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CAMPAIGN '08: The bittersweet end

She opened home to close a door

Feinstein hosted Thursday's talk between Obama and the woman she'd hoped would be president.

June 07, 2008|Noam N. Levey | Times Staff Writer

WASHINGTON — Sen. Dianne Feinstein ended a very personal campaign when she welcomed Hillary Rodham Clinton and Barack Obama to her home Thursday for their first meeting since Obama wrapped up the Democratic presidential nomination.

In 1978, the San Francisco Democrat was among the first women to become mayor of a major American city. Fourteen years later, she and Barbara Boxer were elected as California's first female U.S. senators. This year, she ardently hoped Clinton would become the first woman to claim the White House.

But Thursday at 9 p.m., it fell to Feinstein to help guide Clinton's historic campaign to a close. "It's a very hard loss," Feinstein said Friday, reflecting on her bittersweet duty. "I wanted very much to see her succeed."

Feinstein -- whose arrival in Washington coincided with President-elect Clinton's -- has known Hillary Clinton for more than 15 years. Shortly after Feinstein moved to the capital, the Clintons invited her to the White House when she was alone on her birthday. Both Clintons campaigned frequently for her in California, although Feinstein at times broke with the White House on pieces of legislation -- and was infuriated by Bill Clinton's lies about his affair with Monica S. Lewinsky.

When the former first lady was gearing up her presidential run last summer, Feinstein was among the first of her Senate colleagues to offer an endorsement, noting the pathbreaking nature of Clinton's candidacy.

"The position of America today really warrants someone in her shoes, and the fact that her shoes maybe have an inch or two of heels doesn't matter," Feinstein told reporters when she announced her endorsement of the New York senator during a conference call in July.

Feinstein, who turns 75 this month, is 14 years older than Clinton. Both identify with the first generation of women who challenged barriers in politics and elsewhere.

"I have often felt that younger women don't really think about what it was like," Feinstein said. "People forget that we have had to fight for much of everything. . . . She has been part of that. She has gone through all of these women's movements and matured through it, as I hope I have."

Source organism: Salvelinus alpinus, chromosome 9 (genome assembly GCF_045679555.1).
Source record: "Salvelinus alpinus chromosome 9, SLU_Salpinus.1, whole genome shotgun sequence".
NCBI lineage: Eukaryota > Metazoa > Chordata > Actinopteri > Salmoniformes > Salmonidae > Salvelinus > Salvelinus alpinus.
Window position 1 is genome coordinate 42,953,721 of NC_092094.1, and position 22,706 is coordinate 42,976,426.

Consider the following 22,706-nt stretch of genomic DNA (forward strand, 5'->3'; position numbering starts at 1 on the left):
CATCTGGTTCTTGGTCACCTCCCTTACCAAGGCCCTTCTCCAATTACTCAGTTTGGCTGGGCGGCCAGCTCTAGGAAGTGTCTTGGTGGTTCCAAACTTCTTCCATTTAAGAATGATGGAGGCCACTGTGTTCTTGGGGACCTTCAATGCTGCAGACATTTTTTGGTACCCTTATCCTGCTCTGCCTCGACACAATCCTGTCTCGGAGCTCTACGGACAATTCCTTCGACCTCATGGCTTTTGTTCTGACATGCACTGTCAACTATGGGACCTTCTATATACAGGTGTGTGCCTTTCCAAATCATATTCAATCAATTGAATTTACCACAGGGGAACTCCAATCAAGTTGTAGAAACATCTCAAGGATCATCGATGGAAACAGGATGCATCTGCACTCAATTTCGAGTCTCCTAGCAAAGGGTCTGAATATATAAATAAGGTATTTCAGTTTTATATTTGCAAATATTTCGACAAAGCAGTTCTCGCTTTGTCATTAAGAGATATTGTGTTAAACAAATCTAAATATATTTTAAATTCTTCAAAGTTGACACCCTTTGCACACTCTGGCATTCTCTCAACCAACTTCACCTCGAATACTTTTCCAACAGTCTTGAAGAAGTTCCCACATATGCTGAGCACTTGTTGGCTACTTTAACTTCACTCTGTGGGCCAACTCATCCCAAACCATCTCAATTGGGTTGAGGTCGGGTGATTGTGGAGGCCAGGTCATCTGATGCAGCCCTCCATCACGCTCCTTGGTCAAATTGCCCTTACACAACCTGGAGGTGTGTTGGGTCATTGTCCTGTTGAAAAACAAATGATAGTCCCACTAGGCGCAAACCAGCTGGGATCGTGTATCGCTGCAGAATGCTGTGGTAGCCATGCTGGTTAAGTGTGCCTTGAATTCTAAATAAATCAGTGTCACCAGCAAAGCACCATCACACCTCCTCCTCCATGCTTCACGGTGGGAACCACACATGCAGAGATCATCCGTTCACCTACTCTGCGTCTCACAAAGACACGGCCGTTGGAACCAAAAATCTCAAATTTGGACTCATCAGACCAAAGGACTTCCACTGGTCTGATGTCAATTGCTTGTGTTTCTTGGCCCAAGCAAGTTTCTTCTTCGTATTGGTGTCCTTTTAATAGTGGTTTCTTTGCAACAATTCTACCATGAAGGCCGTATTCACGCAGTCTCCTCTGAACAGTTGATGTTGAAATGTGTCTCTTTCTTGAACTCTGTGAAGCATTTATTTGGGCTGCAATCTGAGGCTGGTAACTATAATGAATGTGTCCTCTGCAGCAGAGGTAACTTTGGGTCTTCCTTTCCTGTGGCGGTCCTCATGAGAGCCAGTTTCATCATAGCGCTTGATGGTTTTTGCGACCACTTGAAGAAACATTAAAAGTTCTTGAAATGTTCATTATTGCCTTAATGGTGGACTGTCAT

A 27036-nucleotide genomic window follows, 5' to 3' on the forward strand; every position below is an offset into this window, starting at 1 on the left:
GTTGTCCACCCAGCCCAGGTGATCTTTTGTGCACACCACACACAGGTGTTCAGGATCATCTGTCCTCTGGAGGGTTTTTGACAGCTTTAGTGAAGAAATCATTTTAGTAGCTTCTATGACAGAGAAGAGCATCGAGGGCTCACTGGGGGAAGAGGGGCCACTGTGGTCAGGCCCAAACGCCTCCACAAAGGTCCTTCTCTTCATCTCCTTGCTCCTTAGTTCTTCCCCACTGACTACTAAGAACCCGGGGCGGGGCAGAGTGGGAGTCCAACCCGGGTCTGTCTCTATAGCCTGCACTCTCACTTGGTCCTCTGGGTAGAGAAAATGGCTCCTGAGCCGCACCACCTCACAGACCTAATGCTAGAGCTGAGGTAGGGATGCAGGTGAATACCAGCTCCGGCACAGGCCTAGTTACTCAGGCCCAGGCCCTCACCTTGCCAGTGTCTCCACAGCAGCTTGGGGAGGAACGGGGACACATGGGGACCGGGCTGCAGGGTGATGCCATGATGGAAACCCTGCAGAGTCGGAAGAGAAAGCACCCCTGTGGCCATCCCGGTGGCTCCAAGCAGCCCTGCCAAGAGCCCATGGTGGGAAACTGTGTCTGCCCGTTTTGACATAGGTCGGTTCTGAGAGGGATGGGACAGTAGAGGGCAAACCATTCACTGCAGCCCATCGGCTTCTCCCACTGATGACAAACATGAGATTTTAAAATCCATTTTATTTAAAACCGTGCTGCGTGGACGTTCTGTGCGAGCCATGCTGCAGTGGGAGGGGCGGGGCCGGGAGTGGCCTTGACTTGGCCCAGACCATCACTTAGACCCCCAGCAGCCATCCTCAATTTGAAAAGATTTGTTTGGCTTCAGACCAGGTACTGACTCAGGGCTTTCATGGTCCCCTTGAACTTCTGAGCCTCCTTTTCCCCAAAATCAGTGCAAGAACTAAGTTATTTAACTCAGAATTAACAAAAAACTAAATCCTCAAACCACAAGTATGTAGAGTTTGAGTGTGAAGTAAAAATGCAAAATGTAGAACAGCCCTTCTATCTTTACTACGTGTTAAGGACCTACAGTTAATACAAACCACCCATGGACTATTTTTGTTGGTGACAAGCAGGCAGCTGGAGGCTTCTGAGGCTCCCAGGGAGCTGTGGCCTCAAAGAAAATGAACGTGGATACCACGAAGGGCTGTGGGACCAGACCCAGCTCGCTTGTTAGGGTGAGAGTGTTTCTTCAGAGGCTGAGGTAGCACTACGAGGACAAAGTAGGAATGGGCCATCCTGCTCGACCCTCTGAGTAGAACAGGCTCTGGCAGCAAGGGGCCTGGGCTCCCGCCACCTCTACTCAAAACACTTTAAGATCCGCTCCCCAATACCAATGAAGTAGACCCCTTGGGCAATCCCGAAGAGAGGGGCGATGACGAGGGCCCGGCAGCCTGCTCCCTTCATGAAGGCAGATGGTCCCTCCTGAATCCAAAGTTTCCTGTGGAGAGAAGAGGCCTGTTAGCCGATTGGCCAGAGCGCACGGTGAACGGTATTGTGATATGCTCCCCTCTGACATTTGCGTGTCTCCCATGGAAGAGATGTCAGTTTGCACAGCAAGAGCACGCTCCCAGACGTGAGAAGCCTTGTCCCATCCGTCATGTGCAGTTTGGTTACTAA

Feinstein, who like Clinton voted to authorize the war in Iraq and clashed with the liberal wing of the party over that, campaigned beside Clinton as she fought to hold off Obama in California's Feb. 5 primary.

"I tried to give her encouragement," Feinstein said. "I tried to talk to her after several of the major debates, to tell her how she had done and just to say, 'You looked great. You looked terrific.' "

After Obama's Super Tuesday surge, Feinstein embraced Clinton on the floor of the Senate. And when Sen. Patrick J. Leahy (D-Vt.), an Obama backer, suggested in early March that Clinton should fold her tent, Feinstein publicly defended Clinton's right to keep fighting.

By early May, however, Feinstein had begun to openly worry about the bitter tone of the primary battle.

After Obama extended his delegate lead by defeating Clinton handily in the North Carolina primary and narrowly losing Indiana, Feinstein said she wanted to talk to Clinton about her strategy. "I think the race is reaching the point where there are negative dividends from it, in terms of strife within the party," she said at the time.

Later in May, Feinstein suggested that the two candidates should be on the same ticket.

This week, as Clinton's apparent reluctance to leave the race increased the consternation of Democratic officials, Clinton talked with Feinstein about sitting down with Obama.

"She wanted something that was private. She said, 'I can't go anywhere,' " Feinstein said.

The California senator told Clinton that she would happily offer the privacy of her home, which sits behind a fence on a street with no parking in a leafy section of Washington. And Obama, Feinstein said Friday, "was very gracious. He said he would go wherever, wherever Sen. Clinton wanted."

When the candidates arrived Thursday, "I received them, put them in the living room in two comfortable chairs facing one another" and went upstairs, said Feinstein. After about an hour, she said, Obama came out and said "Dianne, we're finished."

"I came down and said: 'Good night, everybody. I hope you had a good meeting.' They were both laughing, and that was it."

Feinstein said Friday that Clinton conducted herself well in the campaign.

But 39 years after she was elected to the San Francisco Board of Supervisors, Feinstein said, women and men are still treated differently in politics. "Gender bias in this country," she said with sadness in her voice, "is alive and well."

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noam.levey@latimes.com

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